illegal immigrants and seize 56,342 pounds of marijuana, which was
5.9% of all apprehensions and 2.6% of marijuana seizures during that
time, officials said.

National Guard troops could man watchtowers and stare at closed-
circuit television screens of the fence line but were prohibited from
making arrests, and officials said morale suffered. The National
Guard leadership became concerned that the mission, if extended,
could hurt recruitment, according to a GAO report titled,
"Observations on Costs, Benefits, and Challenges of a Department of
Defense Role in Helping to Secure the Southwest Land Border."

Further use of National Guard troops "could create a perception of a
militarized U.S. border with Mexico," State Department officials told
the GAO. The Obama administration has worked with Mexico to
strengthen civilian law enforcement agencies to combat drug cartels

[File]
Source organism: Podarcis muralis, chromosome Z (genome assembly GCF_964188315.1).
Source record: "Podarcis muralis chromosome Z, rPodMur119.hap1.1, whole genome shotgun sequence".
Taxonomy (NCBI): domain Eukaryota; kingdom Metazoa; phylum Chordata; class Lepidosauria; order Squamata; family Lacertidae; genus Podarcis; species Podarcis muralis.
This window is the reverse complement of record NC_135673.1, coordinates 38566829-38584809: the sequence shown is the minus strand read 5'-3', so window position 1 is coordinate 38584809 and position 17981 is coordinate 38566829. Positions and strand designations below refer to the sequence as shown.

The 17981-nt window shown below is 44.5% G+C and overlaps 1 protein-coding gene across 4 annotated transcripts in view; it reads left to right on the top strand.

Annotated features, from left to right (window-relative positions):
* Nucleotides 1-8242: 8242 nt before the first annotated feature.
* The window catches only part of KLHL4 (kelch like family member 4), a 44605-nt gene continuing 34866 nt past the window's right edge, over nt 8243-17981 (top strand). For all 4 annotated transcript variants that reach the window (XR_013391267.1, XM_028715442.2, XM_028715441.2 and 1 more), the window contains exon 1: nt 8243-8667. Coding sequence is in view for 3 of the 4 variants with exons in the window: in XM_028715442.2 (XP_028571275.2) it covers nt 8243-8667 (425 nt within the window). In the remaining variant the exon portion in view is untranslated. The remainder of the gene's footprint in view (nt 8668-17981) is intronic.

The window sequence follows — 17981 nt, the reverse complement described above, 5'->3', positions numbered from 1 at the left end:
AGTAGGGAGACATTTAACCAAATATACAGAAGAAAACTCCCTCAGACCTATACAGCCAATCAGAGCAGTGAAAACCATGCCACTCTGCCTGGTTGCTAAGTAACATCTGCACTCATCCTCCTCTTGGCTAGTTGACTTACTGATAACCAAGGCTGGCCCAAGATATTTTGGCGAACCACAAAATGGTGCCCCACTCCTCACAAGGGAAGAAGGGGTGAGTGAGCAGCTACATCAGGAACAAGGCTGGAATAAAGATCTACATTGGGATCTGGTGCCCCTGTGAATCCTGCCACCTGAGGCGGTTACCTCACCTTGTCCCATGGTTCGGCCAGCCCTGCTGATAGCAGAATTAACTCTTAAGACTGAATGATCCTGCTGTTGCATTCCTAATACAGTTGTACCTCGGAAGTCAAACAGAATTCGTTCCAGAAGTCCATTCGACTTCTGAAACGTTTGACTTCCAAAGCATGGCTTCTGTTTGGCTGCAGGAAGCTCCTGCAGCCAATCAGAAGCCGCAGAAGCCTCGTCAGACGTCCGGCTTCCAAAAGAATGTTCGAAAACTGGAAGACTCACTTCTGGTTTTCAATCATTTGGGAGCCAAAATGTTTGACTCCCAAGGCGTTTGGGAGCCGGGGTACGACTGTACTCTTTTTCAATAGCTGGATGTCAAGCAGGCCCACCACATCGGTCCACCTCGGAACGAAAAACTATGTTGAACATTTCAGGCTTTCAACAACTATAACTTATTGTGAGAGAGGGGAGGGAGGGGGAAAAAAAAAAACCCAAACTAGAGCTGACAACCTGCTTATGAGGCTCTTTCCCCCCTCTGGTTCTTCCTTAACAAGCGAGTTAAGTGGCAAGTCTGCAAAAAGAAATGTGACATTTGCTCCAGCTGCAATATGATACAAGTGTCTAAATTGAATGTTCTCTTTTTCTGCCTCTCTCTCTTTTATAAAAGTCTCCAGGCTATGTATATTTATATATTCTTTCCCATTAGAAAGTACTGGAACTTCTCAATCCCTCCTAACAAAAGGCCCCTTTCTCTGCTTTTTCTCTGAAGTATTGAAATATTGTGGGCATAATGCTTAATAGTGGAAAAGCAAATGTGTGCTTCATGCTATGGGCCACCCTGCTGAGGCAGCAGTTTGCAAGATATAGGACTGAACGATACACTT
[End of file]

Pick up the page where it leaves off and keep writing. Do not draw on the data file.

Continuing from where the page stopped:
responsible for thousands of killings.

"We need to have a long-term vision and whole-of-government
approach to securing the southwest border that will replace the ad
hoc application of resources that has, to date, epitomized our
approach to border security," Rep. Candice Miller (R-MI), who chairs
the subcommittee on border and maritime security, said in a statement.

Drawbacks Seen With Having National Guardsmen on Border
by Julián Aguilar April 18, 2012 3 Comments

When the Obama administration announced in December that it would
draw down the number of National Guard units that patrol the southern
border, critics said the decision would leave Texas vulnerable to
spillover violence from Mexico.

The administration, which last month reduced the number of guard
troops on the border from 1,200 to about 300, defended the move as a
step toward better efficiency. The mission of the guardsmen was
shifted from ground surveillance and assisting the U.S. Border Patrol
to primarily aerial surveillance efforts.

But as the debate on how to best secure the border with Mexico